With the regular season over, I thought it might be interesting to take a look at UW’s top 2015 contributors by class. Here’s how I sorted it out (and we’re going by eligibility remaining here, not by actual academic standing, FYI).
1. LB Travis Feeney (12 games, 11 starts, 53 tackles, 15.5 TFL, 7.0 sacks)
2. TE Joshua Perkins (12 games, 7 starts, 33 catches, 470 yards, 3 TDs)
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3. OL Siosifa Tufunga (12 games, 12 starts)
4. DT Taniela Tupou (12 games, 12 starts, 35 tackles, 4.5 TFL)
5. DB Brian Clay (12 games, 11 starts, 57 tackles, 1.5 TFL)
Comment/outlook: The Huskies only list 14 seniors on their roster, so they’ll obviously have a pretty small graduating class (and, therefore, a small 2016 recruiting class). But they did get some production out of their oldest players in 2015. Feeney was a second-team All-Pac-12 selection, reaping the benefits of his move to buck linebacker and turning into one of the league’s top pass-rushers. Perkins became one of UW’s steadiest pass-catchers, and will finish his career tied for the fourth-most touchdown catches, and sixth-most receptions and receiving yards by a UW tight end. Tufunga, Tupou and Clay stepped into full-time starting roles after limited contributions earlier in their careers. Feeney probably leaves the biggest void.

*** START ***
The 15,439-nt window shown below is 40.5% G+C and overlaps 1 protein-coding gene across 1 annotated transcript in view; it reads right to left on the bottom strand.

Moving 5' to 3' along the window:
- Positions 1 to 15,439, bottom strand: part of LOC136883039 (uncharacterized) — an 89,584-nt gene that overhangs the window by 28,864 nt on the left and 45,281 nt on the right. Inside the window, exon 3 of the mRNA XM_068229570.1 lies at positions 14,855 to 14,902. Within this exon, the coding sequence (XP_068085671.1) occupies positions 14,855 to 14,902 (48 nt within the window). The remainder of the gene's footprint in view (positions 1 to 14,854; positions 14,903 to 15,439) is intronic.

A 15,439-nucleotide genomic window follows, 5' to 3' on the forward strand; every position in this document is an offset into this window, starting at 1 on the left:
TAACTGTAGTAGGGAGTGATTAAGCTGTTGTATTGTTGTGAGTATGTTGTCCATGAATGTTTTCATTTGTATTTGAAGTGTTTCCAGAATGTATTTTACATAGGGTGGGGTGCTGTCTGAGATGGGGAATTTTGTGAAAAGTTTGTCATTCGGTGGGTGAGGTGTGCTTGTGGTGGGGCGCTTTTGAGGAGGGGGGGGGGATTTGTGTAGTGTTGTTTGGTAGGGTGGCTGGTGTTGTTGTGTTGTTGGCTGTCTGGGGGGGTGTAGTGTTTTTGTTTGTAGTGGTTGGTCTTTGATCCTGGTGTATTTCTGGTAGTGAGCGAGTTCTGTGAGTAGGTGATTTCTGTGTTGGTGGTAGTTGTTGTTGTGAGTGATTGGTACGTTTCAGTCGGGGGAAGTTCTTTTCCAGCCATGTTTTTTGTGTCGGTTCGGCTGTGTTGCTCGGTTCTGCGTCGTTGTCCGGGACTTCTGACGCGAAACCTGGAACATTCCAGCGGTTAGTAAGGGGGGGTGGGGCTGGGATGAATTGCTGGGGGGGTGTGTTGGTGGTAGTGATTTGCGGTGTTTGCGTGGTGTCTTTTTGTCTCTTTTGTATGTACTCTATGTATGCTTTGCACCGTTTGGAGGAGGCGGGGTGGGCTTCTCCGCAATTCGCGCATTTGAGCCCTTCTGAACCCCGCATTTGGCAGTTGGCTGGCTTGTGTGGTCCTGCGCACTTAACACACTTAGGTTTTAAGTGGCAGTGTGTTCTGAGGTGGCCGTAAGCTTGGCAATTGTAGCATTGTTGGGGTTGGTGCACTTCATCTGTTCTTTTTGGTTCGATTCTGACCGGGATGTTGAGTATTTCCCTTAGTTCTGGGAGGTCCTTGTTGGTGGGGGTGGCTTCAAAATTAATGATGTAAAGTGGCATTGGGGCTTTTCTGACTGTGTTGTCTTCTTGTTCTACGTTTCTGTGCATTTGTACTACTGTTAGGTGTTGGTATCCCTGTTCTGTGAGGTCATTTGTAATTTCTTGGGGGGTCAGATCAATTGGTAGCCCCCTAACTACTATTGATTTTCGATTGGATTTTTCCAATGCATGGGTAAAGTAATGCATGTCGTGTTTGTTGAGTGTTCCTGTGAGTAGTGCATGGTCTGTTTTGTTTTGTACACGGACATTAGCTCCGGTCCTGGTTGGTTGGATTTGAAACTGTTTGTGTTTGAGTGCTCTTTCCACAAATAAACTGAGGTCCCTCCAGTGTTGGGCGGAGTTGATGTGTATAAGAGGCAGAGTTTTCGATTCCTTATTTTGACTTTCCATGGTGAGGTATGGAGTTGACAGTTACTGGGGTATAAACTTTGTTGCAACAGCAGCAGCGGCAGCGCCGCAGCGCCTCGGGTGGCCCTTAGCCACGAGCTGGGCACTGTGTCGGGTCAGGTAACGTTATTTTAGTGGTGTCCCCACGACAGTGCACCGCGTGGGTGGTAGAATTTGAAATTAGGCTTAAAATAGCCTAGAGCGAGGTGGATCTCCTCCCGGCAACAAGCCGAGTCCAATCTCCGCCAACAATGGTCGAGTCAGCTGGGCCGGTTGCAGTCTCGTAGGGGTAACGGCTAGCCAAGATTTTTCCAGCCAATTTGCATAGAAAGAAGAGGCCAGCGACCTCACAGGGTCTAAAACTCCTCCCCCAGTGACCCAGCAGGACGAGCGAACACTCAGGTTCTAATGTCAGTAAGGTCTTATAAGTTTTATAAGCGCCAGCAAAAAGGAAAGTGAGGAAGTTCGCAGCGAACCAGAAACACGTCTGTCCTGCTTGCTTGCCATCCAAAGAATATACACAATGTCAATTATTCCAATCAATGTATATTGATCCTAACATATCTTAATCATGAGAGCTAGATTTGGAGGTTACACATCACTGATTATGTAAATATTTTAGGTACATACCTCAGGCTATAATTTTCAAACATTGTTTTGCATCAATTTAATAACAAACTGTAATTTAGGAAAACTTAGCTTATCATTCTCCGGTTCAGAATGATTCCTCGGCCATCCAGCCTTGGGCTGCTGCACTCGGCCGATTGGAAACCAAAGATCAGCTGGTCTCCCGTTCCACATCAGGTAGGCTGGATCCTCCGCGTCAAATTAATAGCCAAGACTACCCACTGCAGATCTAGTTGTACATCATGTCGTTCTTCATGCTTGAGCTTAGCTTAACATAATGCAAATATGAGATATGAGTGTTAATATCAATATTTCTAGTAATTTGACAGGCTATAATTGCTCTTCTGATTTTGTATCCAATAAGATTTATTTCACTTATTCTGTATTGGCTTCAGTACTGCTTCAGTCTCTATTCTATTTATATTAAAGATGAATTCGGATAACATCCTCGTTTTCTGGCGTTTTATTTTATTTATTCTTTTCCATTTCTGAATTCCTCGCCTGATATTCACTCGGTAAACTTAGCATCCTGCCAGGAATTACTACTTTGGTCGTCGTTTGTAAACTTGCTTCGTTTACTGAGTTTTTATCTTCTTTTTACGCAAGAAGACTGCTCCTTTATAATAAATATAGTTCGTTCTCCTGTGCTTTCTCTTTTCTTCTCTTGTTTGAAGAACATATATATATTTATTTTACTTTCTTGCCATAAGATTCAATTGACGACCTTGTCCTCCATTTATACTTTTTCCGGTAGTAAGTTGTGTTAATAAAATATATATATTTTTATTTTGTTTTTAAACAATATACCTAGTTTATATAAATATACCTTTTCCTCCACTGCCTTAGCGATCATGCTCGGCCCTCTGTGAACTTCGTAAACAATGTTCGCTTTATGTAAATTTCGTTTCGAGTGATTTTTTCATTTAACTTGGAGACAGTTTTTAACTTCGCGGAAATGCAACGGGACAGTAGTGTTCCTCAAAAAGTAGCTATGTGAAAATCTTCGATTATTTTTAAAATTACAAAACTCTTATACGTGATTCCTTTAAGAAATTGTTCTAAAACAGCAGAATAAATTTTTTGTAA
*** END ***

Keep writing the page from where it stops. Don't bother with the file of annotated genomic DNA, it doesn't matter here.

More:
1. WR Jaydon Mickens (12 games, 12 starts, 50 catches, 597 yards, 2 TDs)
2. LB Cory Littleton (12 games, 12 starts, 59 tackles, 11.0 TFL, 6.0 sacks)
3. WR Marvin Hall (12 games, 1 start, 5 catches, 162 yards, TD)
4. P Korey Durkee (45 punts, 1,935 yards, 43.0 per punt)
5. LS Ryan Masel (12 games)
Comment/outlook: Slim pickings here, partially because UW’s 25-man 2012 recruiting class had dwindled to just 11 players before the season started, and only a few played as true freshmen. Mickens again led the team in receptions and will leave UW as its No. 2 career pass-catcher behind only Reggie Williams. Littleton started 30 games in his career and rounded out maybe the best linebacker corps in the Pac-12 this season. Hall’s contributions were limited, but he was good for a trick play every now and then, and Durkee and Masel were mainstays at punter and longsnapper (hey, longsnappers are people, too).
1. RB Dwayne Washington (9 games, 6 starts, 47 carries, 282 yards, 4 TDs, 25 catches, 315 yards, 3 TDs)